Support from the Board of County Commissioners came in two forms. One is support of TBIOCC’s pre-application for a $25 million grant from Triumph Gulf Coast, Inc., the entity established to disburse $1.5 billion in BP fine dollars into eight northwest Florida counties.

The second is to begin the process, likely through a private-public partnership, to facilitate with the St. Joe Company acquisition of the 116-acre site, which once was home to an L&P facility. The L&P site had a particular attraction: an adjacent rail spur. Once operational, the biorefinery’s output would be shipped primarily to New Orleans for “blending.”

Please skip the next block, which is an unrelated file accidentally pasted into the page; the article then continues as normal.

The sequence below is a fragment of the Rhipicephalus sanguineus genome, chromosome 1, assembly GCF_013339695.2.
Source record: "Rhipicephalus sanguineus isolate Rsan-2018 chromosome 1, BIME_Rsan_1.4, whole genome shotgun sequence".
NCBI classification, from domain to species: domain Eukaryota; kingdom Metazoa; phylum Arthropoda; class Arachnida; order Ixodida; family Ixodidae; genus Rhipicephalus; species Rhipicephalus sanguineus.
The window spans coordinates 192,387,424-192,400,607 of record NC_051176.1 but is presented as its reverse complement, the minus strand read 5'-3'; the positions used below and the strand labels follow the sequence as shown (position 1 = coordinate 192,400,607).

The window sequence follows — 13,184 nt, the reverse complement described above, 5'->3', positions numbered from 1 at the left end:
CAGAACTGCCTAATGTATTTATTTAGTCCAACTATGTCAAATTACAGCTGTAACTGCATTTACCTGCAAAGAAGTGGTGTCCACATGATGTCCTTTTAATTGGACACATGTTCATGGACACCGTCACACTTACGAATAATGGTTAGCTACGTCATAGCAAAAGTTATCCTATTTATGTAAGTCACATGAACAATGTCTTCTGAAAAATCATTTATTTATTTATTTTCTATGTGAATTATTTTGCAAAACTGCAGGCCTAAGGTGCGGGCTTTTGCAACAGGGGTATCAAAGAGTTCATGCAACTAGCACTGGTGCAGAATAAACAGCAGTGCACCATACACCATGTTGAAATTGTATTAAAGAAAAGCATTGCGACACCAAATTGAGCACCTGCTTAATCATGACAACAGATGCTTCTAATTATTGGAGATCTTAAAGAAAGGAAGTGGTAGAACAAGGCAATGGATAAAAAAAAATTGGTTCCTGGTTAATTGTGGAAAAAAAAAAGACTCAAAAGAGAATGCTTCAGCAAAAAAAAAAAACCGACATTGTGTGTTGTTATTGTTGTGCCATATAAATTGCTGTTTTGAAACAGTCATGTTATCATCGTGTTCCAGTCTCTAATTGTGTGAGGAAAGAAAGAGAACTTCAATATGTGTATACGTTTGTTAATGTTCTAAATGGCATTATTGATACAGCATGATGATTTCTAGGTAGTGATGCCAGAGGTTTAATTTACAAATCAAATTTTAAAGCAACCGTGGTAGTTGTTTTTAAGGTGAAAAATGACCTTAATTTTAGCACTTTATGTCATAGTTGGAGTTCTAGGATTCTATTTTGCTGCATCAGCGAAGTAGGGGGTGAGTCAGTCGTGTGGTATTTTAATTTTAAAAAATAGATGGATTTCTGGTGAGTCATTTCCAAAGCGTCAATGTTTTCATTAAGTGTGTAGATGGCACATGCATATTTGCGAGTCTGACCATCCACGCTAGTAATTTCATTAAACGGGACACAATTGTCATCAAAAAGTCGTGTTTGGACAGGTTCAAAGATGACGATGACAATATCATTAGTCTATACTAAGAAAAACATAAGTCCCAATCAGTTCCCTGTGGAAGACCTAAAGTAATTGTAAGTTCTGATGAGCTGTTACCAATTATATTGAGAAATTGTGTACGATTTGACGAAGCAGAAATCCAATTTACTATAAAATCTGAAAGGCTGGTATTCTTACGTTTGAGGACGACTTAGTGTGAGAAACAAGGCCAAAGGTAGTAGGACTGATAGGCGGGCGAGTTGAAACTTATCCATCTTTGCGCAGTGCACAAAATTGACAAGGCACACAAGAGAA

Elmia Wood 2021 Announces Location

Elmia Wood will be hosted May 18-21, 2021 in the timberlands of Småland, 30 km south of Jönköping, Sweden. The land and infrastructure of the Bratteborg venue meets the high demand for access and exit roads, plenty of parking space, open areas for stands as well as for service functions such as electricity, wifi and broadband. But most importantly, the timberland available for live demonstrations is unprecedented, according to show officials. Sandahlsbolagen (Sandahl Group) is the landowner.

Bratteborg is a large property. The fair ground comprises 150 hectares of timberland, farmland and open areas.

“Further information on how we will utilize the potential that reside within the Bratteborg venue will follow after the conduction of SkogsElmia on June, 6-8 2019,” organizers say.